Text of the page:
The U.S. Education Department solicited public comment on draft regulations it has created for states to implement the school “accountability” and data reporting provisions of the new Every Student Succeeds Act — and, boy, did it get feedback, some of it scathing.

When Education Secretary John B. King Jr. announced the proposed rules in May, he said they were designed to “give states the opportunity to work all of their stakeholders … to protect all students’ right to a high-quality education,” and that they “give educators room to reclaim for all of their students the joy and promise of a well-rounded educational experience.”

King was referring to the mess created by No Child Left Behind, the K-12 education law that ESSA was passed last December to replace. NCLB, with accountability goals literally impossible to meet, had led to a severe narrowing of the curriculum and an over-emphasis on high-stakes standardized testing. Congress finally replaced No Child Left Behind — eight years late — because of NCLB’s flaws and because of criticism from across the political spectrum that the Obama administration had become too prescriptive and heavy-handed in education policy.

Now, the deadline for public comment of the proposed regulations has just passed, and education officials in some states as well as teachers, superintendents and others have told the Obama administration that it is still overreaching with its proposed ESSA regulations — and in at least one instance, went further and blasted the Education Department. Here’s a taste of a letter from the Vermont Board of Education, signed by chairman Stephan A. Morse (and you can see the full text below):

We are dismayed that the federal government continues to commoditize education and support charter and private schools which segregate children and show no particular learning advantage. We are disturbed that the federal government continues to underfund its commitment to our most vulnerable children, who are disproportionately served by public schools. We are disappointed that the federal government could not embrace and promote a more expansive understanding of the purpose and value of public schools in creating a strong citizenry.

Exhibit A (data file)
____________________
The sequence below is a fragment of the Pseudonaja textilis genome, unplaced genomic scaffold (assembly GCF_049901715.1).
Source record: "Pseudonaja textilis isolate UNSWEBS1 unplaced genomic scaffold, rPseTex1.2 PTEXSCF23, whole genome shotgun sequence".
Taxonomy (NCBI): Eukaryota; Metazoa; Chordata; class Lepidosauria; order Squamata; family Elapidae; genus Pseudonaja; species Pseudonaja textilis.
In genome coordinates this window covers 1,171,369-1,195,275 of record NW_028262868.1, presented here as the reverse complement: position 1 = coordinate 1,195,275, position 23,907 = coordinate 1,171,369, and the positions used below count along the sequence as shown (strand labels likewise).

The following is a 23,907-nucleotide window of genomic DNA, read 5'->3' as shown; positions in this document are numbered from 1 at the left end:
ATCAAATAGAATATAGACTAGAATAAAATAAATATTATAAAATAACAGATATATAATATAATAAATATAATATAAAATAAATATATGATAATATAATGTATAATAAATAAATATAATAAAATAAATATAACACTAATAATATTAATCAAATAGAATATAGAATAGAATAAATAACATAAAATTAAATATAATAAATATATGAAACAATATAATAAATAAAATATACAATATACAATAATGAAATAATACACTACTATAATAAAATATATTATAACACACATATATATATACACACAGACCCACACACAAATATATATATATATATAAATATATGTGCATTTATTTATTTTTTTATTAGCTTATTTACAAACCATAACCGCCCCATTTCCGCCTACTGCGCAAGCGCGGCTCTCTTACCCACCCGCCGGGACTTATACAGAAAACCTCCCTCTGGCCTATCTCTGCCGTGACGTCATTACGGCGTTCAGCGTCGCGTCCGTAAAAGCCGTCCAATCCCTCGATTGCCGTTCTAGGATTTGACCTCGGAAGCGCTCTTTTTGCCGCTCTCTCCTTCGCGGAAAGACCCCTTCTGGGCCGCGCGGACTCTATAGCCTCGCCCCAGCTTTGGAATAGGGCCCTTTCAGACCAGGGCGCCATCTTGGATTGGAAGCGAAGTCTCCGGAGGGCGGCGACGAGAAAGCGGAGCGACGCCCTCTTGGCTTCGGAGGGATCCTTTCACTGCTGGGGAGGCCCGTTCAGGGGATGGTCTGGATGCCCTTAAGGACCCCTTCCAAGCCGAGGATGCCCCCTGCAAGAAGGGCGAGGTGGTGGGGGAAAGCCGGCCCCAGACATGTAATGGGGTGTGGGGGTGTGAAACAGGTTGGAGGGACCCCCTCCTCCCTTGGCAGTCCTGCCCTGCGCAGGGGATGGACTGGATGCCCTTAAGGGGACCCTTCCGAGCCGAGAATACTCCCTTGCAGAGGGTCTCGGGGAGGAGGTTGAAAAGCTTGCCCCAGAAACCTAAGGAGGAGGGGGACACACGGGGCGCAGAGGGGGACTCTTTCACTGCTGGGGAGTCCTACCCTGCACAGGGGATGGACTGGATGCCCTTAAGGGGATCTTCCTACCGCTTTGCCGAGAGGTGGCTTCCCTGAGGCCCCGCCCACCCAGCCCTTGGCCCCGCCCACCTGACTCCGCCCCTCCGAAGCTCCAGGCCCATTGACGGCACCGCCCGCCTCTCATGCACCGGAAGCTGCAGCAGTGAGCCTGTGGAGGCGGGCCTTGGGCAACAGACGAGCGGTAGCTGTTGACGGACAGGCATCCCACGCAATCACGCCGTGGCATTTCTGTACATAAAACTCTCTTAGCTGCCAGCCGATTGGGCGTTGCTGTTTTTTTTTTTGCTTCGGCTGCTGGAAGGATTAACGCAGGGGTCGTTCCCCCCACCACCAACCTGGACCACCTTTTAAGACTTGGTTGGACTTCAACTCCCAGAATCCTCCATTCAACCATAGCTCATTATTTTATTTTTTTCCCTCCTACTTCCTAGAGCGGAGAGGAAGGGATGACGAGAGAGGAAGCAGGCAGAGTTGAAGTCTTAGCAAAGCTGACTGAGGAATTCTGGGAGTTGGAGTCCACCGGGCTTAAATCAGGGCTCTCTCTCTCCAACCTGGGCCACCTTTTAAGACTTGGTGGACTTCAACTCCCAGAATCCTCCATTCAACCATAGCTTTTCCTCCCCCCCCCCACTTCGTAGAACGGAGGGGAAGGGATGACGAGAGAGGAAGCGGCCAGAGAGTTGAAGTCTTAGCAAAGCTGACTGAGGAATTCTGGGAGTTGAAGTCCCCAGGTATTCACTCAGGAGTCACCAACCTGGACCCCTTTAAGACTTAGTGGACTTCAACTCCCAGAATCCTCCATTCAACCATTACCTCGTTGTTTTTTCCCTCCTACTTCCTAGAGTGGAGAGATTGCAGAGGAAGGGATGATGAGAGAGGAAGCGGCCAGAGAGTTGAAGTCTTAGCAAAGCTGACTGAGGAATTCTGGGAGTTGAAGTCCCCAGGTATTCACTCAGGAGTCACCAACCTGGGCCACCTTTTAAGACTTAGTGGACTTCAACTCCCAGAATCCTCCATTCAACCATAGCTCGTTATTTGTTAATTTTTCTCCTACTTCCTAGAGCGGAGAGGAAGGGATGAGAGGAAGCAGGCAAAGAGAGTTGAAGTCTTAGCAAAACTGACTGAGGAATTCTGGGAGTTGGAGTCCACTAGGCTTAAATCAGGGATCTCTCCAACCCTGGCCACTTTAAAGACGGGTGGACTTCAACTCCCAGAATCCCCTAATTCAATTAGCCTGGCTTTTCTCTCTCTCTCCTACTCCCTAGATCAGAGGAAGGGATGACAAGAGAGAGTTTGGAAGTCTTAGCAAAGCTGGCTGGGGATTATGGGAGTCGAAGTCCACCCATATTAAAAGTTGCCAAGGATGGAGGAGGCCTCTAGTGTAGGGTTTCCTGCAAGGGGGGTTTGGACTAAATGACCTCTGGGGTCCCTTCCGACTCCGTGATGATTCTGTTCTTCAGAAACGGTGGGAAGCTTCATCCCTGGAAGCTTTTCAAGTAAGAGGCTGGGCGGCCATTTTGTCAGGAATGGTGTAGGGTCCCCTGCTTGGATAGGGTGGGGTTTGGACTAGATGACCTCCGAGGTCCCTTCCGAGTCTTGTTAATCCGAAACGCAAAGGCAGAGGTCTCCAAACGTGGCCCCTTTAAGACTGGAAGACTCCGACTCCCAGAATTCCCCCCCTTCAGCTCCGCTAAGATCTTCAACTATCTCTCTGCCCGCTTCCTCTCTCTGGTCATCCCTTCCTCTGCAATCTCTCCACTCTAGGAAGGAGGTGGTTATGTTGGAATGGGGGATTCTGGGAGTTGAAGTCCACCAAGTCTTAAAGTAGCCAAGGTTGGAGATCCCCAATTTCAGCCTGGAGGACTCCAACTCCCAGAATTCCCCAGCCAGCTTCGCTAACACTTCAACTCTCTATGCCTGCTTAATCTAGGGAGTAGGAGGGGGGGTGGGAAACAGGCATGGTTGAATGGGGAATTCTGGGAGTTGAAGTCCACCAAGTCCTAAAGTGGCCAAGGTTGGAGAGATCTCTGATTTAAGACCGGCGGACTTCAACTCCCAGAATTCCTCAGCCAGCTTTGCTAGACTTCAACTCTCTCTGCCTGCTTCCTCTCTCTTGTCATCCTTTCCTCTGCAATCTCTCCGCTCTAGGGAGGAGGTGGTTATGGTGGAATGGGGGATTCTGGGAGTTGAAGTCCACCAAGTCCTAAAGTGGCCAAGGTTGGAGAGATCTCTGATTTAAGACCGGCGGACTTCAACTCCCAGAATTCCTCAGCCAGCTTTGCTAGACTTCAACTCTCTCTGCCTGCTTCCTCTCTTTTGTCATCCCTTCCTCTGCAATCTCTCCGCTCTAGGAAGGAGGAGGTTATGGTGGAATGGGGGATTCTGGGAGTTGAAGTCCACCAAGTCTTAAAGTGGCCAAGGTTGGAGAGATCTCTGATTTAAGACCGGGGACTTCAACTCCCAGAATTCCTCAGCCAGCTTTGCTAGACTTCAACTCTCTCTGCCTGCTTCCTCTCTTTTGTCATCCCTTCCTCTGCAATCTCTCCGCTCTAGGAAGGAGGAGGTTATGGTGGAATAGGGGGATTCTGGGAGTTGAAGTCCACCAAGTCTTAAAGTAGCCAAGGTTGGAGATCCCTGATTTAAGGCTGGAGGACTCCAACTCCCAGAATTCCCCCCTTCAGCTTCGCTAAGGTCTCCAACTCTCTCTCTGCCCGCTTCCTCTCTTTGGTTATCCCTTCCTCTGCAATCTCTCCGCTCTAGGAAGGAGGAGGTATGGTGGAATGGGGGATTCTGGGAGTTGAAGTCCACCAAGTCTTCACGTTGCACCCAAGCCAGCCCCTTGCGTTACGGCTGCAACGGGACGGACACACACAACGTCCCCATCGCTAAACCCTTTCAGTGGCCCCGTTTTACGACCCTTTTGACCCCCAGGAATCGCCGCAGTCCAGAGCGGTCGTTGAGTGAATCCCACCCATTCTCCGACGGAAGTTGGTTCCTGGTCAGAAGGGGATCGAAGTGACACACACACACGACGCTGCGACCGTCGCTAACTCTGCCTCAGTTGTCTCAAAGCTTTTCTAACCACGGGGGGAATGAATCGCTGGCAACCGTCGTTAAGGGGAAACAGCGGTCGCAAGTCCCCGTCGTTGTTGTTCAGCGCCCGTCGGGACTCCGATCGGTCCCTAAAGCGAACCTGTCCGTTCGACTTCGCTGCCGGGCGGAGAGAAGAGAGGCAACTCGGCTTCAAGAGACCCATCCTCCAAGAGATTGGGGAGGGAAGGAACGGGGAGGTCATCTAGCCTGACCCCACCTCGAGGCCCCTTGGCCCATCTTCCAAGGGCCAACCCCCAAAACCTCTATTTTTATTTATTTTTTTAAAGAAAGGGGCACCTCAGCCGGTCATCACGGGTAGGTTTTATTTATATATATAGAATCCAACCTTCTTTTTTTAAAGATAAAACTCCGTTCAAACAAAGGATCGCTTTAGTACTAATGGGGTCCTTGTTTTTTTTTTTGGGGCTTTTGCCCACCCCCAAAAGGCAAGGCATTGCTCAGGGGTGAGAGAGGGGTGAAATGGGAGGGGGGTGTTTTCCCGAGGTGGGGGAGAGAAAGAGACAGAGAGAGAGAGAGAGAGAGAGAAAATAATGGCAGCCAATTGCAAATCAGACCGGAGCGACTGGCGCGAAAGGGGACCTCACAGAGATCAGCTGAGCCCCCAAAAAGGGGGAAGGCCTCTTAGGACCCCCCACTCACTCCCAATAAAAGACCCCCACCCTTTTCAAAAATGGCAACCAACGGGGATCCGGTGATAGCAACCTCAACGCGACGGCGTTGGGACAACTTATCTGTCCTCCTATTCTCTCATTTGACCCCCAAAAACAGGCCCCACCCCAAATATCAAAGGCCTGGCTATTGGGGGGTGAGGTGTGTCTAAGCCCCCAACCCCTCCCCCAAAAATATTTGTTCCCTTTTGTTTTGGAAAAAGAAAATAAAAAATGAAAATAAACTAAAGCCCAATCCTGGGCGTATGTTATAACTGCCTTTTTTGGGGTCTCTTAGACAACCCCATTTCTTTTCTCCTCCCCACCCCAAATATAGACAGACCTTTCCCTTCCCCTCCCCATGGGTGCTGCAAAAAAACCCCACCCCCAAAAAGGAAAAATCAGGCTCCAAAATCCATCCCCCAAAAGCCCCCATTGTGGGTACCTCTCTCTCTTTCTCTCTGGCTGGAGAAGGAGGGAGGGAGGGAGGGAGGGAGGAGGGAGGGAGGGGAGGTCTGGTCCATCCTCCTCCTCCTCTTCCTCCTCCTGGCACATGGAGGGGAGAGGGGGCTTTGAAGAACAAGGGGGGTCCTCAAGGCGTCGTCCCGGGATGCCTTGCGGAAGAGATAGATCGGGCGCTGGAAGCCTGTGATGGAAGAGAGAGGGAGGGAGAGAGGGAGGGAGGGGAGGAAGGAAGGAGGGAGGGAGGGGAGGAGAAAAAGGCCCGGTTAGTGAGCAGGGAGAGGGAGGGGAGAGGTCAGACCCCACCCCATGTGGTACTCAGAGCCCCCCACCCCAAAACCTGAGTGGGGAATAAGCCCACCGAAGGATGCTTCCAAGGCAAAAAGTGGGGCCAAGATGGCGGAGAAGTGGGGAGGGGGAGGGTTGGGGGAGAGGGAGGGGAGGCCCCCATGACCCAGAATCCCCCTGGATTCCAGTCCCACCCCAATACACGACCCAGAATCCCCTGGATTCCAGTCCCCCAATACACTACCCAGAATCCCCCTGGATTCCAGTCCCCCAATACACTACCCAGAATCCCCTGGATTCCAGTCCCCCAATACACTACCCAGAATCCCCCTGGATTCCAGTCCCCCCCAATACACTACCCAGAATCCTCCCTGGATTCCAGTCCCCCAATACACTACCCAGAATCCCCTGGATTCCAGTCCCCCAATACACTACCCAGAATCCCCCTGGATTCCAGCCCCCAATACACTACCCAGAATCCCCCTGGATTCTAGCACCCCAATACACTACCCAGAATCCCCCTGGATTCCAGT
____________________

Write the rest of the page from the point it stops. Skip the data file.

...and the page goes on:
And there’s this, from California’s education leaders (you can see the full text of the comment below):

ESSA provides an exciting opportunity for California to have a single, comprehensive accountability system based on performance, equity, and improvement that would meet both state and federal requirements. Unfortunately, we believe that the proposed regulations, if adopted without changes, will derail the significant progress being made in our state towards creating a single, aligned system.

Critics say the proposed regulations are making policy not dictated in ESSA and will allow some of the biggest problems of NCLB to continue. The American Superintendents Association said in its comments about the regulations:

AASA remains concerned that the proposed regulations represent a federal overreach, with the department providing prescription that is inconsistent with and beyond the intended scope of ESSA.

And the National Center for Fair and Open Testing, a nonprofit known as FairTest that advocates against the abuse and misuse of standardized tests, was specific in its comments:

While the accountability provision in the Every Student Succeeds Act (ESSA) are superior to those in No Child Left Behind (NCLB), the Department of Education’s (DoE) draft regulations intensify ESSA’s worst aspects and will have the effect of perpetuating many of NCLB’s most harmful practices. The draftregulations over-emphasize testing, mandate punishments not required in law, and continue federal micro-management. All this will make it harder for states, districts and schools to recover from the educational damage caused by NLCB – the very damage that led Congress to fundamentally overhaul NCLB’s accountability structure and return authority to the states.

Will the Education Department rewrite the proposed standards to meet any of the criticisms from these critics? We’ll see.

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Here’s the letter from Vermont:

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And here’s the letter from California:

And here’s the full letter from the National Education Association:


And here’s the letter from the American Federation of Teachers:

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Here’s the comment from AASA, the School Superintendents Association:

Here’s the comment from FairTest: